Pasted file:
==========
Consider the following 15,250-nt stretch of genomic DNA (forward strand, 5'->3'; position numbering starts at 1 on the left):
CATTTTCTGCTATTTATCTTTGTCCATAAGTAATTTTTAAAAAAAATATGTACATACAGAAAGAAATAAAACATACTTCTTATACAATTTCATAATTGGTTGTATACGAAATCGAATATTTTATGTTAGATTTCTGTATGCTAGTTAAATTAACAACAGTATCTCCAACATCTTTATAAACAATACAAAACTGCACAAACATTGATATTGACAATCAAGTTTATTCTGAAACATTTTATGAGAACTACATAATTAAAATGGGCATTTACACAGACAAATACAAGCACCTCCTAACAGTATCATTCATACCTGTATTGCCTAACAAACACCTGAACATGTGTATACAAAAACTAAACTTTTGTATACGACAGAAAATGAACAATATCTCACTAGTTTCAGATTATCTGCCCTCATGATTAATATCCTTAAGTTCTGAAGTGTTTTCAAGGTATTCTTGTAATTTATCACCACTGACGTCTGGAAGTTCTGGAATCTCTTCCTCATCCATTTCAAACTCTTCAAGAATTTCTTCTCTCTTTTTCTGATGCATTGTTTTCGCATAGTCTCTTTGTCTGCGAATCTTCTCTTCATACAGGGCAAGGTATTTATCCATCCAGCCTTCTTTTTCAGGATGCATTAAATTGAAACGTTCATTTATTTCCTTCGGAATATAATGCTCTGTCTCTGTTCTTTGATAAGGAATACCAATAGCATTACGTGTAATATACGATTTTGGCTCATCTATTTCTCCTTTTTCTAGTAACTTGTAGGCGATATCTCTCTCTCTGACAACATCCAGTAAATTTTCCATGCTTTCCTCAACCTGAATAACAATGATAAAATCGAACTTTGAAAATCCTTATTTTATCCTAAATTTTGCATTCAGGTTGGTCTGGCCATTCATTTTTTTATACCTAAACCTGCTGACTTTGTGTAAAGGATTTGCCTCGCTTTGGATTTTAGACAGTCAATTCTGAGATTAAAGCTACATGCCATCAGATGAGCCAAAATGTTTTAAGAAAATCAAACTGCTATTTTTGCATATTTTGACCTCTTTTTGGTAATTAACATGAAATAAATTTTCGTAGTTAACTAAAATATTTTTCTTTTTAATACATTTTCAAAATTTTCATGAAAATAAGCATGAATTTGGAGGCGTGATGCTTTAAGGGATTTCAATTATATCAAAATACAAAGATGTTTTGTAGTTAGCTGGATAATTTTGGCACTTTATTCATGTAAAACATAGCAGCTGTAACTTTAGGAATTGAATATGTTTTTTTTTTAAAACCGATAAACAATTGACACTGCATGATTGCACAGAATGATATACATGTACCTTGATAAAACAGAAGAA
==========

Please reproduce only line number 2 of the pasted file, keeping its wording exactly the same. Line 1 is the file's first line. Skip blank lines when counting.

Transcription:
CATTTTCTGCTATTTATCTTTGTCCATAAGTAATTTTTAAAAAAAATATGTACATACAGAAAGAAATAAAACATACTTCTTATACAATTTCATAATTGGTTGTATACGAAATCGAATATTTTATGTTAGATTTCTGTATGCTAGTTAAATTAACAACAGTATCTCCAACATCTTTATAAACAATACAAAACTGCACAAACATTGATATTGACAATCAAGTTTATTCTGAAACATTTTATGAGAACTACATAATTAAAATGGGCATTTACACAGACAAATACAAGCACCTCCTAACAGTATCATTCATACCTGTATTGCCTAACAAACACCTGAACATGTGTATACAAAAACTAAACTTTTGTATACGACAGAAAATGAACAATATCTCACTAGTTTCAGATTATCTGCCCTCATGATTAATATCCTTAAGTTCTGAAGTGTTTTCAAGGTATTCTTGTAATTTATCACCACTGACGTCTGGAAGTTCTGGAATCTCTTCCTCATCCATTTCAAACTCTTCAAGAATTTCTTCTCTCTTTTTCTGATGCATTGTTTTCGCATAGTCTCTTTGTCTGCGAATCTTCTCTTCATACAGGGCAAGGTATTTATCCATCCAGCCTTCTTTTTCAGGATGCATTAAATTGAAACGTTCATTTATTTCCTTCGGAATATAATGCTCTGTCTCTGTTCTTTGATAAGGAATACCAATAGCATTACGTGTAATATACGATTTTGGCTCATCTATTTCTCCTTTTTCTAGTAACTTGTAGGCGATATCTCTCTCTCTGACAACATCCAGTAAATTTTCCATGCTTTCCTCAACCTGAATAACAATGATAAAATCGAACTTTGAAAATCCTTATTTTATCCTAAATTTTGCATTCAGGTTGGTCTGGCCATTCATTTTTTTATACCTAAACCTGCTGACTTTGTGTAAAGGATTTGCCTCGCTTTGGATTTTAGACAGTCAATTCTGAGATTAAAGCTACATGCCATCAGATGAGCCAAAATGTTTTAAGAAAATCAAACTGCTATTTTTGCATATTTTGACCTCTTTTTGGTAATTAACATGAAATAAATTTTCGTAGTTAACTAAAATATTTTTCTTTTTAATACATTTTCAAAATTTTCATGAAAATAAGCATGAATTTGGAGGCGTGATGCTTTAAGGGATTTCAATTATATCAAAATACAAAGATGTTTTGTAGTTAGCTGGATAATTTTGGCACTTTATTCATGTAAAACATAGCAGCTGTAACTTTAGGAATTGAATATGTTTTTTTTTTAAAACCGATAAACAATTGACACTGCATGATTGCACAGAATGATATACATGTACCTTGATAAAACAGAAGAA